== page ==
Almost 9 years ago we started CVLT Nation, and the one release that gave me grim chills was INDIAN’s Guiltless because I had never heard something so fucking vile! I knew then that I had to speak to the band about how they created such an insanely fucked up record, and I knew that I wanted to hear more bands that had a depraved sound full of maggot-infested filth. Then I got into COFFINWORM, and my mind was blown again – I had to search them out and speak to them as well. The last band to complete this putrid trinity of Hate-Filled Demented Sludge was LORD MANTIS. When I first heard Pervertor I totally lost my shit because this record sounded like what serial killers listened to before they stalked their victims!
Sanford Parker was involved in all three of these projects at some point, plus all of these bands hailed from the Midwest. Bill Bumgardner (R.I.P.) played drums on both the Indian and Lord Mantis albums. These three records will never get old because they were ahead of their time. They’re also at the foundation of what we do here at CVLT Nation and for that we salute them! It’s also important to give a huge shout out to all of the labels that believed in these bands: Seventh Rule, Relapse Records and Profound Lore Records. Don’t get it twisted, both INDIAN and LORD MANTIS are still creating sick music and still can’t be fucked with!
This interview was originally published on APRIL 20, 2011
One of the sickest albums to come out so far this year is Guiltless by Chicago’s blackened doom wizards INDIAN. I know for a fact this album will stand the test of time. CVLT Nation had a chance to interview Will from INDIAN & get his perspective on the creative process on this album. After the jump, check out this epic interview & some special live footage…now tune in!
What up Indian…how you brothers feeling today?
Well, today is the North American release date for Guiltless, which we’re all pretty excited about. This album has been a long time coming.
The vocals are meaner, more hateful & blackened beyond belief on Guiltless, did this happen organically or was it intentional?
I guess I would say it happened more organically than anything else. The music certainly demanded that kind of delivery in my opinion.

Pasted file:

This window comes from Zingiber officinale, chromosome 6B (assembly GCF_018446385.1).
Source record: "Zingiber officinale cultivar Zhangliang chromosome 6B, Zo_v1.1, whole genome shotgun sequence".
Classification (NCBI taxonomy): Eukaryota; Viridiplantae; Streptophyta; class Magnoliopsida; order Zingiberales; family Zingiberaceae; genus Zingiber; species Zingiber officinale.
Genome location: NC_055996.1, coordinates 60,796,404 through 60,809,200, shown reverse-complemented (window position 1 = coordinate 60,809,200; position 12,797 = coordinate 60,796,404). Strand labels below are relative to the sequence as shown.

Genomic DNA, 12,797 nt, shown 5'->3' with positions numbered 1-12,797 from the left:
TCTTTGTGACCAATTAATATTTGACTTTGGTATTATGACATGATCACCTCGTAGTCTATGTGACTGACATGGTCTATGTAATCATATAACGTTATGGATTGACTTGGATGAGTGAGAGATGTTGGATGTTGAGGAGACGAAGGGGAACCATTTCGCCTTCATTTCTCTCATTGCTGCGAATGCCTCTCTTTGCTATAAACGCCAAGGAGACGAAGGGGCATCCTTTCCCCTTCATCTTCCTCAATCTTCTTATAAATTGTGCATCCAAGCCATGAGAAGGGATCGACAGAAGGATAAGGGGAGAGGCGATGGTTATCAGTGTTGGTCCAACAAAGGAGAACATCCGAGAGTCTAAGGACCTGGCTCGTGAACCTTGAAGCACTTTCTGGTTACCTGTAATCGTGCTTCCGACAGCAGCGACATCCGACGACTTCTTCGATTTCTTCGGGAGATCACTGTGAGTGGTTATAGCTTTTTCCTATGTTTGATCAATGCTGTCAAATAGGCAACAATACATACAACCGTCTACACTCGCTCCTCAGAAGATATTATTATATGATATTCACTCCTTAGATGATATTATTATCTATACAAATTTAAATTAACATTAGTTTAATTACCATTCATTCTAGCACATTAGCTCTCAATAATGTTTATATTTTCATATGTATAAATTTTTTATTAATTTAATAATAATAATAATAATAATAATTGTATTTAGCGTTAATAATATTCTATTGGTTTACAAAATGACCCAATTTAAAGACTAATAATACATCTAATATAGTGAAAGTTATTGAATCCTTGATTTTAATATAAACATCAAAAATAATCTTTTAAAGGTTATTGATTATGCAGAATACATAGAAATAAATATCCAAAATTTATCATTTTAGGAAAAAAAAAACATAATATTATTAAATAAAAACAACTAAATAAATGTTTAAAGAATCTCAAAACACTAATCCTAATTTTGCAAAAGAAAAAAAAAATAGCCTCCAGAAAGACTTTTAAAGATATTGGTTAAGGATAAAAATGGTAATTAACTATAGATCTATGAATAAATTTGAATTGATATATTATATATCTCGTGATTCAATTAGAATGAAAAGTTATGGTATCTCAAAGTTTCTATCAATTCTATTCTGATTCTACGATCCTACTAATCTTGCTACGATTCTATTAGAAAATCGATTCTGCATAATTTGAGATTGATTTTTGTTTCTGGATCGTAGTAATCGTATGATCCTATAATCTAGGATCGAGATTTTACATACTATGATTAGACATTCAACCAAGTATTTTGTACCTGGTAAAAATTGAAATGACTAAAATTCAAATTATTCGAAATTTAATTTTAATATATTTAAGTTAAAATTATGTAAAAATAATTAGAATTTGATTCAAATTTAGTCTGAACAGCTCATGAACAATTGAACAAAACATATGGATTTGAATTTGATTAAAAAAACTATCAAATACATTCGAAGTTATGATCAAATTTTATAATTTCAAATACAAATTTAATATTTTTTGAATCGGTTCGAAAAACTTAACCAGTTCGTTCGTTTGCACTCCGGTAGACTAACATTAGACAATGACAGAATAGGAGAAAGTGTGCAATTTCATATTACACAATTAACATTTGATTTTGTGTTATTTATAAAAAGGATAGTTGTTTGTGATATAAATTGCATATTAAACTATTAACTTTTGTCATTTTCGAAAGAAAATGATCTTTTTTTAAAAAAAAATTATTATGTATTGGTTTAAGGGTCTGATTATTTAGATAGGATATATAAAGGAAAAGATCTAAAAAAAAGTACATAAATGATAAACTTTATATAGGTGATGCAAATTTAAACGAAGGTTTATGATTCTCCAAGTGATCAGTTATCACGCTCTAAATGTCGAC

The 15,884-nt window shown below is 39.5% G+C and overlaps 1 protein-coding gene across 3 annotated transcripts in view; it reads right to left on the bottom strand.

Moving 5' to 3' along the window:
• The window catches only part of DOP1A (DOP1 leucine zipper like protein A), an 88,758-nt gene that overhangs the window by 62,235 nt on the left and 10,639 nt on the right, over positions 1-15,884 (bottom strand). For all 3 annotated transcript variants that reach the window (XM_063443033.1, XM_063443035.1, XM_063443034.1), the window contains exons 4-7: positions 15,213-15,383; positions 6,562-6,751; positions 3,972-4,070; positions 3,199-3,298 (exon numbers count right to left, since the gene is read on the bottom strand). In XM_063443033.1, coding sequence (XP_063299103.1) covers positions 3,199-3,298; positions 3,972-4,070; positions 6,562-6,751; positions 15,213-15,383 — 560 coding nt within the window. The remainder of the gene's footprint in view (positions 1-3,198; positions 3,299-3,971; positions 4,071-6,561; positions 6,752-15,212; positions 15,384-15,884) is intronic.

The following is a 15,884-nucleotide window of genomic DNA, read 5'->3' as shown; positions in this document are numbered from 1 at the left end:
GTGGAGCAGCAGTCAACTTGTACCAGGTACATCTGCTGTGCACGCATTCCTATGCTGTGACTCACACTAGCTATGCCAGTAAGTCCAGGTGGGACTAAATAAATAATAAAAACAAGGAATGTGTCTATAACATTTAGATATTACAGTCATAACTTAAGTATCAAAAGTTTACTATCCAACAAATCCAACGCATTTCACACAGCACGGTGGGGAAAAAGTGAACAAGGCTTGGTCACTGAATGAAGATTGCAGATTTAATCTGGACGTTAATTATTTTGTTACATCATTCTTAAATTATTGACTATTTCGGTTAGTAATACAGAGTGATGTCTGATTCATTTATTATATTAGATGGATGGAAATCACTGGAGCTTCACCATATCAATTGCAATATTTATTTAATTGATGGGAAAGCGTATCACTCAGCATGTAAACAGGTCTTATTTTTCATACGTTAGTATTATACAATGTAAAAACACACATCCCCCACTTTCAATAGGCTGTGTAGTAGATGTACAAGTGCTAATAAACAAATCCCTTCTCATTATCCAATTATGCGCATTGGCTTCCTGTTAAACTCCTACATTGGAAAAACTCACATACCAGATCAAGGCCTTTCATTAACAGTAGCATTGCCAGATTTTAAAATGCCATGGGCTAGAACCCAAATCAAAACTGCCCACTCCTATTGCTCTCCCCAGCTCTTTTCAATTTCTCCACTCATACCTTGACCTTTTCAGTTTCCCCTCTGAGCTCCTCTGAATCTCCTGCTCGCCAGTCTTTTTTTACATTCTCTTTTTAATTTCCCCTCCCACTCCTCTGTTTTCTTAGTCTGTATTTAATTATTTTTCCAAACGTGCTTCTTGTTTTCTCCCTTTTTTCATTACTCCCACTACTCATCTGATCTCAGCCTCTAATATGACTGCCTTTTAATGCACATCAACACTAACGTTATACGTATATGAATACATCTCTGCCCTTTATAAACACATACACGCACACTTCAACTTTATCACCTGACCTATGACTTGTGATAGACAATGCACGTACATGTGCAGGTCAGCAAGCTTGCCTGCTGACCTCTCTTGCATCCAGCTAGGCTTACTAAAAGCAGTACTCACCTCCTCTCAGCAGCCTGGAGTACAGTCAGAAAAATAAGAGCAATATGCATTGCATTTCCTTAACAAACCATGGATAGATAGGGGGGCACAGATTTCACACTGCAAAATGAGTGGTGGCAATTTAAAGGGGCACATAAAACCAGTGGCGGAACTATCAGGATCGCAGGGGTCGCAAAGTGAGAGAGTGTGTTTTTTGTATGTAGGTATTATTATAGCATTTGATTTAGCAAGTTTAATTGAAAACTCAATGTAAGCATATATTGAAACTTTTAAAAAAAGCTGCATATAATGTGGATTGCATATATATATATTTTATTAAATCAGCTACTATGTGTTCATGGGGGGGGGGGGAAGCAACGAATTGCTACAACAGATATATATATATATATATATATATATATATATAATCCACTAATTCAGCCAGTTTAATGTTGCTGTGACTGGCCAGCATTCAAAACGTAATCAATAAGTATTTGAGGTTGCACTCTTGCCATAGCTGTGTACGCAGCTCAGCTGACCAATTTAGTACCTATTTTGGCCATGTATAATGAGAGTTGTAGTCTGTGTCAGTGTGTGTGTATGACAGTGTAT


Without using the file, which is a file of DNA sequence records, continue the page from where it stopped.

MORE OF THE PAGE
On any level, was there something Indian wanted to express with this album that maybe you had not in the past?
Well, I definitely has some personal things to express with this album due to the few years leading up to it not being the most fulfilling for me, musically speaking. All five of us felt the need to really push the band to something beyond the previous albums, and we wanted to kind of revamp things with Sean and I being involved on this album.
Your use of drone is on point…it seems that you use it almost as a melodic instrument. Is that hard to achieve?
The drones and all of the elements of the album really came rather naturally. We had the vaguest concept of where we wanted the album to go, but it ultimately came out on its own. Nothing was really forced.
With all of that being said, I was really happy with how the drones and whatnot came out and it’s nice to hear that other people noticed it.
Could you describe your creative relationship with Sanford Parker?
Sanford is a very good friend of ours and he has recorded almost everything the band has ever done. His old band played with Indian quite a bit when Indian was starting, too. I have also toured with Sanford four times in various bands. He understands our music and knows what we want it to sound like. Sanford is also an incredibly talented engineer and there is no one else I would rather work with.
When you are performing live, what kind of energy takes over the band?
I really can’t describe it. To use an extremely overused cliché, it is a cathartic experience and it certainly kind of carries me away.
Besides making music together, what other activities do you guys like to do together?
We’re all drinking buddies. On occasion, we’ll go to shows together depending on who’s playing. With summer coming on, we’ll probably be barbequeing rather frequently.
Your new album’s artwork is super…what was the concept behind it?
Our friend, Scott Fricke, did the artwork. He is a local tattooist. Scott came to the studio while we were recording to hear what was going on and kind of get some of the feeling behind what we were doing and that was the artwork he gave us. We didn’t give him any suggestions or ideas. It was all Scott’s concept and it came out amazing.
Could each of you break down the album you heard that made you say “damn I want to start a band”?
For me, it was Black Flag’s “Who’s Got the ten-and-a-half” album. There are other Black Flag albums I like more, but Black Flag is my favorite band and that was the first one I heard. I can’t speak for the other guys, although I know seeing The Melvins for the first time was an inspirational moment for Ron and Dylan.